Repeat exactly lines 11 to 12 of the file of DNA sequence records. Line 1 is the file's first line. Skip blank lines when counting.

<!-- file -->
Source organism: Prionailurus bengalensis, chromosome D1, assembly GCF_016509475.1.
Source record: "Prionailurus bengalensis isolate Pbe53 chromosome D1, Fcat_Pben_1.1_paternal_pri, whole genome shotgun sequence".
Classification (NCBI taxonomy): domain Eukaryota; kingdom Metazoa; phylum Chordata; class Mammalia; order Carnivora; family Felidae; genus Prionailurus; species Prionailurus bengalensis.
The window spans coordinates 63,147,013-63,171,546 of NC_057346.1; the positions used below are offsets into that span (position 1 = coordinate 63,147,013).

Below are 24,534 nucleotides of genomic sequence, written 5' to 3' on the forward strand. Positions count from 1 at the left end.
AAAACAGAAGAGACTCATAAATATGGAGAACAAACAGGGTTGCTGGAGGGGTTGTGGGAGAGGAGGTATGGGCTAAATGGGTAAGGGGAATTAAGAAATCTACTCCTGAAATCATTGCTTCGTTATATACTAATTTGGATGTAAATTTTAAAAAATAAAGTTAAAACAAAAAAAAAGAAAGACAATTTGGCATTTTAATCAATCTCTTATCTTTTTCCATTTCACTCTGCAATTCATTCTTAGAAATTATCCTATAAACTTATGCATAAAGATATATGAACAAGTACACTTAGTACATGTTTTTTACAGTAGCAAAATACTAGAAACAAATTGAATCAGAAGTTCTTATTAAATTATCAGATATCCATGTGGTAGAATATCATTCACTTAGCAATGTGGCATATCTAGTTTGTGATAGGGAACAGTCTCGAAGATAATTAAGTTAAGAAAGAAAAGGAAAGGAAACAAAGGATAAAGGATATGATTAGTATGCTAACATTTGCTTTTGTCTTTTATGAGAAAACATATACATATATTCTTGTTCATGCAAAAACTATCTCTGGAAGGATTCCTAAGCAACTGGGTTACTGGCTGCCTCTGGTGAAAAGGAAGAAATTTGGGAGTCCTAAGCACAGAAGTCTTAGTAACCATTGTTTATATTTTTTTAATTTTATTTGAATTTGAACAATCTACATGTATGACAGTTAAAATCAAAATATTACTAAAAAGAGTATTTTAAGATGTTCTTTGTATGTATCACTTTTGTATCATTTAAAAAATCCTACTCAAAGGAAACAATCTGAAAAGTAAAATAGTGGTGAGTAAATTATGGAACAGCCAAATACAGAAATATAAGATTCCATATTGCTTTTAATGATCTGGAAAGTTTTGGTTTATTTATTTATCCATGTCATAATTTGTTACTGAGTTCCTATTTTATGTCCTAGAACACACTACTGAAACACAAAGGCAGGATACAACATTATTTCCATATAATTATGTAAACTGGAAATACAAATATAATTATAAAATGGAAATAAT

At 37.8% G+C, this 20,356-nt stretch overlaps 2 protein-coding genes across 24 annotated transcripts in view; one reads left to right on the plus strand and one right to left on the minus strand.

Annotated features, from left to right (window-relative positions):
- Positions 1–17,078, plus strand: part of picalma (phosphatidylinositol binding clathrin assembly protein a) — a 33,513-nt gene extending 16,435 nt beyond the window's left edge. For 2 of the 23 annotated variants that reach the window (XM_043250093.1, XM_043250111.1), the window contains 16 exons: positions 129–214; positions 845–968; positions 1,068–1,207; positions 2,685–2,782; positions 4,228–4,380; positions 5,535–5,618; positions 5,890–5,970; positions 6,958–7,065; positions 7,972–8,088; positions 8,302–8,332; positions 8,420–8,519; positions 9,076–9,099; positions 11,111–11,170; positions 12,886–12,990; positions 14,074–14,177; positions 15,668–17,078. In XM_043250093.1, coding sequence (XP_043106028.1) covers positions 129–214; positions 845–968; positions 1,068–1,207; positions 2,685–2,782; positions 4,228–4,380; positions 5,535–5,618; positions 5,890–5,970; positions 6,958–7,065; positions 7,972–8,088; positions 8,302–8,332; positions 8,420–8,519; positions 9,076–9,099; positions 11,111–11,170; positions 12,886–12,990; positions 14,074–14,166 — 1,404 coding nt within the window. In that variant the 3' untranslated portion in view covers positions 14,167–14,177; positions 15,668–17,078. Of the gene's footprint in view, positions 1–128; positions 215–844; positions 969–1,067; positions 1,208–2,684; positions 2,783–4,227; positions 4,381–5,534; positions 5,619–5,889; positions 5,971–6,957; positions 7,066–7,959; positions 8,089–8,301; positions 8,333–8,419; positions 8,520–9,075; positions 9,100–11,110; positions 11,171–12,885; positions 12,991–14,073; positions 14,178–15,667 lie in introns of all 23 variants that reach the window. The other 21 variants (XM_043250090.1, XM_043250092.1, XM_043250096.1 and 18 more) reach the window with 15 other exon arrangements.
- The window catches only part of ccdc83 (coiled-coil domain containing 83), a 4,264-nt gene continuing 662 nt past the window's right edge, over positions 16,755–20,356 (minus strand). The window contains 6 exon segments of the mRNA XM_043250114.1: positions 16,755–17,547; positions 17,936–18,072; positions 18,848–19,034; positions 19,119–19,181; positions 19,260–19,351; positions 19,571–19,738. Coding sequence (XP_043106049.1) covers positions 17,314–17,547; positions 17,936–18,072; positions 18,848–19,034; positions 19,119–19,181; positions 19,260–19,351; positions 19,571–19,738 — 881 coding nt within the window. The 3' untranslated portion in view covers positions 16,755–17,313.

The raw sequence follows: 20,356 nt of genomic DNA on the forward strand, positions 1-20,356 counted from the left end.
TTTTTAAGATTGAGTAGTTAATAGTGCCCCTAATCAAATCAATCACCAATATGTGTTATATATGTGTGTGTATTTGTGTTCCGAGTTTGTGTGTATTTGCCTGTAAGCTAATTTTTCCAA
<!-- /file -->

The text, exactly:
The raw sequence follows: 20,356 nt of genomic DNA on the forward strand, positions 1-20,356 counted from the left end.
TTTTTAAGATTGAGTAGTTAATAGTGCCCCTAATCAAATCAATCACCAATATGTGTTATATATGTGTGTGTATTTGTGTTCCGAGTTTGTGTGTATTTGCCTGTAAGCTAATTTTTCCAA